Ahead of Its Move to Brooklyn, FXFowle Rebrands as FXCollaborative
Global architecture firm FXFowle Architects is changing its name (once again) to FXCollaborative Architects, trying to rebrand its image as it prepares to move its operations from Manhattan to Brooklyn, Commercial Observer has learned.
The move is timed with the firm’s 40-year anniversary this month, and the recently announced intentions to relocate its headquarters of 35 years from Manhattan at 22 West 19th Street to a planned Downtown Brooklyn building that the company designed at One Willoughby Square.
FXCollaborative signed a 15-year lease for 40,000 square feet for the seventh through the ninth floors of the 34-story building. It will relocate its 150 employees in 2022 (One Willoughby is expected to be finished in 2021).
“We strongly believe that design and architecture, interiors and urban design is a deeply collaborative enterprise,” Dan Kaplan, the senior partner of FXCollaborative, told CO about why they chose the new name. “Sure [architecture] is driven by individuals’ creativity, but the synergy between creative people is really what distinguishes us.”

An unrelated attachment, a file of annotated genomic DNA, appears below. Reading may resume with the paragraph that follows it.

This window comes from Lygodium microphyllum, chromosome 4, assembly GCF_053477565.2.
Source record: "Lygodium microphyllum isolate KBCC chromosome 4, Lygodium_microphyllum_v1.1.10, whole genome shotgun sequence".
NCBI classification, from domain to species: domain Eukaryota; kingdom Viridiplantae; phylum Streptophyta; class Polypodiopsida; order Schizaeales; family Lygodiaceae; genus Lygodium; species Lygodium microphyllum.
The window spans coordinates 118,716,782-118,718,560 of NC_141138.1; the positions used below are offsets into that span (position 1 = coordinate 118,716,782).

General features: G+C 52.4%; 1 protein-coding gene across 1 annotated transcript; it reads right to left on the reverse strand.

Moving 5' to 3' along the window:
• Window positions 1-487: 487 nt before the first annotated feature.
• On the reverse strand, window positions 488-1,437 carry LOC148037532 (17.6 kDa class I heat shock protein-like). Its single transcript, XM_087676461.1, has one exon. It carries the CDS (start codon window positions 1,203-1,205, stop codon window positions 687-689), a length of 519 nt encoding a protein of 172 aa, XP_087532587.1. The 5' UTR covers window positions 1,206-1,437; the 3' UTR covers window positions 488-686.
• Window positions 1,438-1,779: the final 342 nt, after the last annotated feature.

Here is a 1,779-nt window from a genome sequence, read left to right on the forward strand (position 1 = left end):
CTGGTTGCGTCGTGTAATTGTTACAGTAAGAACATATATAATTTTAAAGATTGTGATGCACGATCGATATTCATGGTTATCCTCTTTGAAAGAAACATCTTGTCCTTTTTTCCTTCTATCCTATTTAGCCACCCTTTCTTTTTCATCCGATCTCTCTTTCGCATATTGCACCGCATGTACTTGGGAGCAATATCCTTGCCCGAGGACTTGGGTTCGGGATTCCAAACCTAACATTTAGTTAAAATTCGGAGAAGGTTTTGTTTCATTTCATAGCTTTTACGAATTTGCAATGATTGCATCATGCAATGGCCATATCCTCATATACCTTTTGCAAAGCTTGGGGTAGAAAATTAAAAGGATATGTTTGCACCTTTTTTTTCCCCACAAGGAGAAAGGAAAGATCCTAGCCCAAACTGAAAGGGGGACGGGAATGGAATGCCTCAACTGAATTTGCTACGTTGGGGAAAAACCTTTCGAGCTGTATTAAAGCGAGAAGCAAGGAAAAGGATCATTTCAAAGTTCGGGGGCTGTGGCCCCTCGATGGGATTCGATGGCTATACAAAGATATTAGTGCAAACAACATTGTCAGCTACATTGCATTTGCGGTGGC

The new FXCollaborative name is effective today. Some of the company’s largest projects in New York City include the 500,000-square-foot office building at One Willoughby Square (which they will call home); the 2-million-square-foot office tower at 3 Hudson Boulevard in the Hudson Yards area; and the 773,000-square-foot Crossings at Jamaica Station project in the Jamaica section of Queens.
FXCollaborative, which also has offices in Washington, D.C., was founded in 1978 as Fox & Fowle Architects by partners Bob Fox and Bruce Fowle. In 2002, Fox split from the firm and the following year he founded Cook + Fox with Rick Cook. Today that firm operates as CookFox Architects. (Kaplan declined to specify why Fox departed from his partner Fowle.)
After Fox left Fox & Fowle, Kaplan became a senior partner and ran the firm with Fowle, who stayed full-time until about three years ago. Today, Fowle is the founding principal emeritus and still helps in management and with advisory some days, Kaplan said.
Kaplan stressed the company isn’t changing its name to exclude Fowle.
“It’s not about dropping anybody, but what we wanted to do was to recognize and celebrate the creative culture of the firm,” he said. “It’s bigger than one individual. We really believe in an ethos of collaboration.”